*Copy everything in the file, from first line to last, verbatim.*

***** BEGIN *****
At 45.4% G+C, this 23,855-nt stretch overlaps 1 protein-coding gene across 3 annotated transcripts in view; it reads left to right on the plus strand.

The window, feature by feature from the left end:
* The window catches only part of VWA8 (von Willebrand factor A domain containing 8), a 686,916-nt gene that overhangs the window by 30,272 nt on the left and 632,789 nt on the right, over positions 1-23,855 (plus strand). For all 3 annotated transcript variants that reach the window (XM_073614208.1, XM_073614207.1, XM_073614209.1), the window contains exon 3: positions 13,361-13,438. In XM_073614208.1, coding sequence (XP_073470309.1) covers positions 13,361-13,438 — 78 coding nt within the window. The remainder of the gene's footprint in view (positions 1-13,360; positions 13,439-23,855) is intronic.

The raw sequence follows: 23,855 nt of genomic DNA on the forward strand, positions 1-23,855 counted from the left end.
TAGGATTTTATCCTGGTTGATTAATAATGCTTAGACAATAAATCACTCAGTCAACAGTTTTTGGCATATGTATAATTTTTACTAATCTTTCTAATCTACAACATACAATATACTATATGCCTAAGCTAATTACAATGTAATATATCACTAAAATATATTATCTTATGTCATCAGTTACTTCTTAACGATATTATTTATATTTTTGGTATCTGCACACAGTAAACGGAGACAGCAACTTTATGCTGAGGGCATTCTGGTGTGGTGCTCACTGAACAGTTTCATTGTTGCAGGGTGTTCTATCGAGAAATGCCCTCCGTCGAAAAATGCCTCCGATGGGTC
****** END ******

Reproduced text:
At 45.4% G+C, this 23,855-nt stretch overlaps 1 protein-coding gene across 3 annotated transcripts in view; it reads left to right on the plus strand.

The window, feature by feature from the left end:
* The window catches only part of VWA8 (von Willebrand factor A domain containing 8), a 686,916-nt gene that overhangs the window by 30,272 nt on the left and 632,789 nt on the right, over positions 1-23,855 (plus strand). For all 3 annotated transcript variants that reach the window (XM_073614208.1, XM_073614207.1, XM_073614209.1), the window contains exon 3: positions 13,361-13,438. In XM_073614208.1, coding sequence (XP_073470309.1) covers positions 13,361-13,438 — 78 coding nt within the window. The remainder of the gene's footprint in view (positions 1-13,360; positions 13,439-23,855) is intronic.

The raw sequence follows: 23,855 nt of genomic DNA on the forward strand, positions 1-23,855 counted from the left end.
TAGGATTTTATCCTGGTTGATTAATAATGCTTAGACAATAAATCACTCAGTCAACAGTTTTTGGCATATGTATAATTTTTACTAATCTTTCTAATCTACAACATACAATATACTATATGCCTAAGCTAATTACAATGTAATATATCACTAAAATATATTATCTTATGTCATCAGTTACTTCTTAACGATATTATTTATATTTTTGGTATCTGCACACAGTAAACGGAGACAGCAACTTTATGCTGAGGGCATTCTGGTGTGGTGCTCACTGAACAGTTTCATTGTTGCAGGGTGTTCTATCGAGAAATGCCCTCCGTCGAAAAATGCCTCCGATGGGTC